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The " Art " of driving in the rain

Question ?
The " Art " of driving in the rain
 
Answer !

Rain is the best fun - Really hones your driving skills.

Many drivers hate driving in the rain, others love it. The ones that love it have an advantage going into a race because they are prepared for it and are looking forward to it - and they usually think they are very good in the rain, while the ones that hate it often think they aren't great. It's a good idea to learn to love it and practice in the rain as often as you can, nothing beats seat time to figure out how to drive in the rain.

(below - Martin driving in the rain - the BEST FUN - a few years back )

 


Race gear:

A rain suit is a good idea to keep yourself dry during the race. The suit is worn over your normal suit, and is there to keep you dry. Remember that if you don't wear a wet suit you might end up carrying a few extra kilograms of water around with you that'll slow you down (on the cool-down lap it might be a good idea to open the zipper on your rain suit to let in as much water as possible to bring up your weight if you know you're close on weight - just don't tell anyone what you did). In cold climates the water will make you cold enough to not be able to affect your concentration. Clear rain suits are best especially if you have sponsor logos to keep visible - or use the Red SQ Racing rain suit - it promotes us :)

Plastic over-boots are used by some to protect and keep their kart shoes dry, but might make you lose feel for the pedals. Plastic kitchen gloves can be used over your normal gloves but it's down to driver preference. Now you might look like you have done the washing up, but at least you stay dry and feel comfortable.

You need vision to win:
"Turbo-Visors" can be used to keep visibility clear, and require you to use a clear visor that has been cut-out to provide a clear view. The other option is to use anti-fog products or good quality anti-fog visors, and on the outside some drivers like to use Rain-X to have the water flow away quickly. Visors that have some kind of anti-fog treatment over them are a lot better when they are new - over time they become less effective - so if you have a new clear visor and you're about to race in the rain it's a good time to put it on your helmet.

 

Driver input:

Getting on the throttle smoothly is even more important on a wet track. One thing that isn't as smooth is turn-in with the steering. An almost violent quick jerk of the steering wheel to full lock (or almost) is used to turn the kart into a corner - this should not make the kart spin but rather it should induce a bit of understeer because with the quick steering action the tyres exceed their traction limit, but still make the kart turn in nicely because the violent action forces the rear-inside wheel up otherwise the kart might not generate enough force to do like it does in the dry. By lifting the rear wheel the kart is able to turn in nicely without understeering off the track. It takes a bit of confidence to try this technique but once you've tried it you'll realize how it can work. Of course in gradual turns or certain corners the quick turn-in isn't going to work. Braking can also be better if you are a little bit more violent at the very initial point of braking than you would be in the dry so that you know where the limit of grip is, and you can feel the tyres biting into the track.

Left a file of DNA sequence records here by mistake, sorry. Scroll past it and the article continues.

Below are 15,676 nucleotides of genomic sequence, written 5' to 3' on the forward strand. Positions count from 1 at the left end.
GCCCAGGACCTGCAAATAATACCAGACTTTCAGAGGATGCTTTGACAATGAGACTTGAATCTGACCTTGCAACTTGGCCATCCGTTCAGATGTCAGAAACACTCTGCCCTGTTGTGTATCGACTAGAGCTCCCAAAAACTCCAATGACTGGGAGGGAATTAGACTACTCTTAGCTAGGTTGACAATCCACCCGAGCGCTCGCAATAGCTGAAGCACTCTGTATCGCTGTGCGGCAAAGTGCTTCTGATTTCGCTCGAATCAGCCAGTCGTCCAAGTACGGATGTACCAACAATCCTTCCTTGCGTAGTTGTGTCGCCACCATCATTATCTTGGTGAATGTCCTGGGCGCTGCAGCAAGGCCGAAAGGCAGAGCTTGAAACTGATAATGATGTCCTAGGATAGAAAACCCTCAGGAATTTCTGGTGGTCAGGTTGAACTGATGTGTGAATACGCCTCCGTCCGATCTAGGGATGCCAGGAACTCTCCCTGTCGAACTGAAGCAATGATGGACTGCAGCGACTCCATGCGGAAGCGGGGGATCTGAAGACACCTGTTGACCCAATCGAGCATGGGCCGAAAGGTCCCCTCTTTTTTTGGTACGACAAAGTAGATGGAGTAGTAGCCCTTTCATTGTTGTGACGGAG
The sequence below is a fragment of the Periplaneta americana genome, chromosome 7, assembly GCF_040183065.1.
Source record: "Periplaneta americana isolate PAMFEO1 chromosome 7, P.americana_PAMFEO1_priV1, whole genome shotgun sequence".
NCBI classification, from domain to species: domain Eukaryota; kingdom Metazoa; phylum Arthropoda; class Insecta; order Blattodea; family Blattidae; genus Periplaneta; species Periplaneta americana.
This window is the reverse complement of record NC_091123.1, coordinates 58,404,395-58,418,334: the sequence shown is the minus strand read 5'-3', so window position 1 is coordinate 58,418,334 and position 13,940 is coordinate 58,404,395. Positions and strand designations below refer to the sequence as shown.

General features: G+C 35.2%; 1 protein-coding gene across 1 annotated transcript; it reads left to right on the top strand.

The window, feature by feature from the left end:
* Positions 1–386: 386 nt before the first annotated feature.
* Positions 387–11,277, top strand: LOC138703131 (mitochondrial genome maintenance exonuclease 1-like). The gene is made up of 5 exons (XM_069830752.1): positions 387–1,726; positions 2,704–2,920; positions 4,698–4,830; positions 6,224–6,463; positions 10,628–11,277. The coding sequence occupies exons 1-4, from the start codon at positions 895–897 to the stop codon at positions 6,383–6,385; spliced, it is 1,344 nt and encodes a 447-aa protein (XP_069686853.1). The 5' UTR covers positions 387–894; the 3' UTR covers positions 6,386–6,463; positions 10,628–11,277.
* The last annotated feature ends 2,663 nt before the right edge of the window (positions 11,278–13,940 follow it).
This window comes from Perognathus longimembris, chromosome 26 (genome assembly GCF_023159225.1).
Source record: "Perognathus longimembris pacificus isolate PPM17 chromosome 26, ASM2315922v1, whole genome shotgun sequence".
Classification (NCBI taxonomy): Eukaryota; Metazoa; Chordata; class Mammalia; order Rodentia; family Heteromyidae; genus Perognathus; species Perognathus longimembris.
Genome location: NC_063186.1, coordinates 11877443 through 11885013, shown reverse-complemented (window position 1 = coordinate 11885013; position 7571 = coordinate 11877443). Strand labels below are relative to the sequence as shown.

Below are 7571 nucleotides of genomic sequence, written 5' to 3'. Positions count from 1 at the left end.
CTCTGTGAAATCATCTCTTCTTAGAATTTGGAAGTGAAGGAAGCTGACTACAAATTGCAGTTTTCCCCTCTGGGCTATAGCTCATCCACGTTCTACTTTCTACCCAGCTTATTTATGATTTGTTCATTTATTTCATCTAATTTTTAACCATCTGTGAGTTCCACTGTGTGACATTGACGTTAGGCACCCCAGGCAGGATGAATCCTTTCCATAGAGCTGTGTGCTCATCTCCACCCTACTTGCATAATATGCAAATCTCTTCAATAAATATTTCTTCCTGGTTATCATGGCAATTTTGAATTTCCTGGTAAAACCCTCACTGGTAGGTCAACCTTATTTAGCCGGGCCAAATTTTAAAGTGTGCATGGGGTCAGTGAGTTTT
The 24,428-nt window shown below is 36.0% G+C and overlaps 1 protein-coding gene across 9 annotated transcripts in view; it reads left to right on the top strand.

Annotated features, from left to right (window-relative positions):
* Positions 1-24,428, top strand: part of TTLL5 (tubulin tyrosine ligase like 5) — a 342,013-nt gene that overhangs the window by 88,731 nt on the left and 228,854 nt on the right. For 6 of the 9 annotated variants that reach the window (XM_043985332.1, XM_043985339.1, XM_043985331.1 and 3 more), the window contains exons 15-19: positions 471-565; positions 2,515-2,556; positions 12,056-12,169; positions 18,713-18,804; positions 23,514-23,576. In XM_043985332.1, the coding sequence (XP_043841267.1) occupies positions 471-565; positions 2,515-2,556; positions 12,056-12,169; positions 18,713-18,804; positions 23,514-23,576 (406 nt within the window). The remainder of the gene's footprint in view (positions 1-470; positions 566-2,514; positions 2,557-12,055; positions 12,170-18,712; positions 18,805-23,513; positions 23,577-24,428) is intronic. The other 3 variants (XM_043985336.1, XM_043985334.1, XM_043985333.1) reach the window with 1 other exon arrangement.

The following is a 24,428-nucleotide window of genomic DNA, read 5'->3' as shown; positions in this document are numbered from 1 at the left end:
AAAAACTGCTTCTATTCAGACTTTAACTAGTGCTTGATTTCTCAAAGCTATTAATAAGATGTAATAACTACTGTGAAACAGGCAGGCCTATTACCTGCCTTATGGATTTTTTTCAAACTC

Aquaplaning:
This is when there is so much water on the track that the wet tyres are unable to cut through it and contact the track surface, but instead skims across the top of it. The best thing to do is to avoid puddles that are this big, but if that isn't possible then when driving through a large area of water it's best to do as little as possible. Getting off the throttle a tiny bit if you were on full throttle can be a good idea as staying planted on the throttle might result in wheel spin which generally throws the kart sideways as one wheel will get better traction than the other. Getting off the throttle abruptly or braking is also not a good idea as the change in weight transfer can really unsettle the kart and make you lose control. The main thing to do is to have the steering straight when you come out of an aquaplaning situation because if you have your wheel turned the front tyres will regain traction before the rears do making the rear tyres step out and throw you into a spin.

 

The racing line:

The fastest racing line usually changes considerably from a dry track to a wet track. The part of the track  that is used in the dry is smoothed out by all the karts running over it and it gets all the rubber laid down on the dry line which is grippy when dry, but becomes extremely slippery when wet. The best grip in the wet is usually found everywhere else but the dry line. You can see this quite clearly when watching Formula 1 races as the drivers take very strange looking racing lines because they are trying to drive where the best grip is. This is compounded on a kart track as chain lube builds up on the race line, and once the water hits the track, the oil lifts to the surface. This is why you can drive right around the outside of someone in the rain. You have grip, they don't